University of Minnesota Football Team Takes a Stand for Due Process

Gophers players, from left, Mitch Leidner, Drew Wolitarsky and Duke Anyanwu tell media they will boycott team activities over suspension of 10 players on Thursday night at the Gibson-Nagurski Football Complex at the University of Minnesota in Minneapolis. (Pioneer Press: Andy Greder)

We’ve had a lot of politics in football lately, from Colin Kaepernick’s refusal to stand during the national anthem to the University of Missouri football team striking in solidarity with #BlackLivesMatter.

Now the University of Minnesota’s football team is striking as well. Their cause? Due process for some of their team mates.

“Effective immediately, we will boycott all football activities,” Drew Wolitarsky, one of the team’s senior leaders, said during a press conference. “The boycott will remain in effect until due process is followed, and the suspensions for all 10 players involved are lifted.”

Here’s what happened.

Back in September there was an accusation of sexual assault made against some of the players by an unnamed female. Law enforcement authorities investigated. No arrests were made. Prosecutors in Hennepin County declined to press charges.

But the University of Minnesota decided to act anyway. “Gophers players were furious when they heard Tuesday that 10 teammates would be suspended from all team activities leading up to the Holiday Bowl in San Diego on Dec. 27,” Forum News Service reports. “The suspensions were the result of the school’s office of Equal Opportunity and Affirmative Action filing an 82-page report that recommended five players be expelled from school, four be suspended for a year and one be placed on probation.”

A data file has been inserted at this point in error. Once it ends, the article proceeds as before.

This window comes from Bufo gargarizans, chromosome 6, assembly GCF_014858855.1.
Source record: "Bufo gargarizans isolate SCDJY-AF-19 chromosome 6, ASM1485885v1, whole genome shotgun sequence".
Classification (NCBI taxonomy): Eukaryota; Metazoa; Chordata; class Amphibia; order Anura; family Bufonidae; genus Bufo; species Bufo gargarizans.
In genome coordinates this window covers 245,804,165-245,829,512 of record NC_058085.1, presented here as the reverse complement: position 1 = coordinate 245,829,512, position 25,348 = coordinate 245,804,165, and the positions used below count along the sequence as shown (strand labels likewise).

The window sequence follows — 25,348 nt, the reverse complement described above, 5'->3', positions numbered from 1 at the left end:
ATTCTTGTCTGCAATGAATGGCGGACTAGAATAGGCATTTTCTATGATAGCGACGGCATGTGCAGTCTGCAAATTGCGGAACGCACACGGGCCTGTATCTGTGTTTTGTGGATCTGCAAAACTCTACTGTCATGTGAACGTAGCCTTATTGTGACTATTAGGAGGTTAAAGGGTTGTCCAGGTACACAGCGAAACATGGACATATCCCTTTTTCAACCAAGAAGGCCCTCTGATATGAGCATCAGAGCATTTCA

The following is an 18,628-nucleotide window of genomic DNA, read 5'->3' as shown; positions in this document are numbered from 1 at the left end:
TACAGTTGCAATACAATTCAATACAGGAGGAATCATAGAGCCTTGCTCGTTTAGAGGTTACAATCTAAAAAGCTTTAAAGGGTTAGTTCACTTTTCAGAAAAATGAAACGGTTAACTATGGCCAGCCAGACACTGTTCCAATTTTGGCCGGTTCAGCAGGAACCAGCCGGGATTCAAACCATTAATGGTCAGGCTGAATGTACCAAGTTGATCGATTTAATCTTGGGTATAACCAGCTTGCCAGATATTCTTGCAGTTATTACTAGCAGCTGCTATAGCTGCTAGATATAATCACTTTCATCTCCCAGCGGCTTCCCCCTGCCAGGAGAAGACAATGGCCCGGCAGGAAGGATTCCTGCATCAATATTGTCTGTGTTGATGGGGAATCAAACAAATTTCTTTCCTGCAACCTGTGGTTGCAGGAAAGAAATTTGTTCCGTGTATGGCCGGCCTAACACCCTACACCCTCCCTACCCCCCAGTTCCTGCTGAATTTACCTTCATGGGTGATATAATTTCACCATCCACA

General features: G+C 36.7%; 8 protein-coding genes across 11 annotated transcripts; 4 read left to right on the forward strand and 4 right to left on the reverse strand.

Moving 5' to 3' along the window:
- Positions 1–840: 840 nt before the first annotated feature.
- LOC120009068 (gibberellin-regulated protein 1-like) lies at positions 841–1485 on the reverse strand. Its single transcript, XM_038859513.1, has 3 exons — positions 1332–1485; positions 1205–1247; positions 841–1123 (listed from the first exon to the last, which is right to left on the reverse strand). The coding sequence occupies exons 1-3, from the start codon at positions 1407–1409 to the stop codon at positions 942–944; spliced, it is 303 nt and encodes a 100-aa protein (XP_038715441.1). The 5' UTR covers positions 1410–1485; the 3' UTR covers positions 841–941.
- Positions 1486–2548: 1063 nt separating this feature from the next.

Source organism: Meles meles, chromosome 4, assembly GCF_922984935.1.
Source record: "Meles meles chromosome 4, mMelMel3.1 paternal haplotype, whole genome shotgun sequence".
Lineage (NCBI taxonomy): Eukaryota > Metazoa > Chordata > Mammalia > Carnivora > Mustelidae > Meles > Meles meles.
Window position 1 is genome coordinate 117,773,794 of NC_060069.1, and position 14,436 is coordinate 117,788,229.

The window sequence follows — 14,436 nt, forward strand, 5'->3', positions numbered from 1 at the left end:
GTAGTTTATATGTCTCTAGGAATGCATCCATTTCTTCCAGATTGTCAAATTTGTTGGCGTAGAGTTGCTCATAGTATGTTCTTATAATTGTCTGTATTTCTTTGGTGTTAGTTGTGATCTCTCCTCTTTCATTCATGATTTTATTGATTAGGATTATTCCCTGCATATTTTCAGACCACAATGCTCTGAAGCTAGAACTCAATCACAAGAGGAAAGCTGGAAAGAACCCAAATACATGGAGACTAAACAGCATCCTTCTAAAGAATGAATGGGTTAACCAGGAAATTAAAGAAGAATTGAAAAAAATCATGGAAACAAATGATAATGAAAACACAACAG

How can the school arrive at a conclusion of guilt when the criminal justice system cannot? In 2011 the Obama administration sent a letter to universities instructing them to investigate and adjudicate allegations of sexual assault on campus. The universities responded by establishing tribunals which use a much looser standard of evidence to establish guilt or innocence than the criminal justice system.

“Instead of having to be proven ‘beyond a reasonable doubt,’ a Title IX investigation uses a ‘preponderance of evidence,’ which is supposed to favor the side with more convincing evidence and the probability of its truth and accuracy,” the Forum News Service reports.

Not only do these campus tribunals require a much lower burden of proof for conviction, but often the accused are denied basic rights like access to legal counsel and the right to confront their accuser. Here in North Dakota, after a student named Caleb Warner got railroaded under similar circumstances at UND in Grand Forks, lawmakers passed legislation requiring that students have access to an attorney.

Regardless, what the Obama administration has done is create a system of kangaroo courts on our college campuses which produce one injustice after another as the Foundation for Individual Rights in Education has documented.

There is a federal lawsuit challenging the Obama administration’s Title IX directive, and I suppose we can be hopeful that President-elect Donald Trump might reverse this foolishness once he takes office, but until then students such as the players from the Gophers football team are going to be at risk.

Kudos for the team for taking a stand. I don’t know anything about the guilt or innocence of the players targeted by the University of Minnesota, but I know we cannot trust the process the university used to arrive at that conclusion.

Rob Port is the editor of SayAnythingBlog.com, a columnist for the Forum News Service, and host of the Plain Talk Podcast which you can subscribe to by clicking here.

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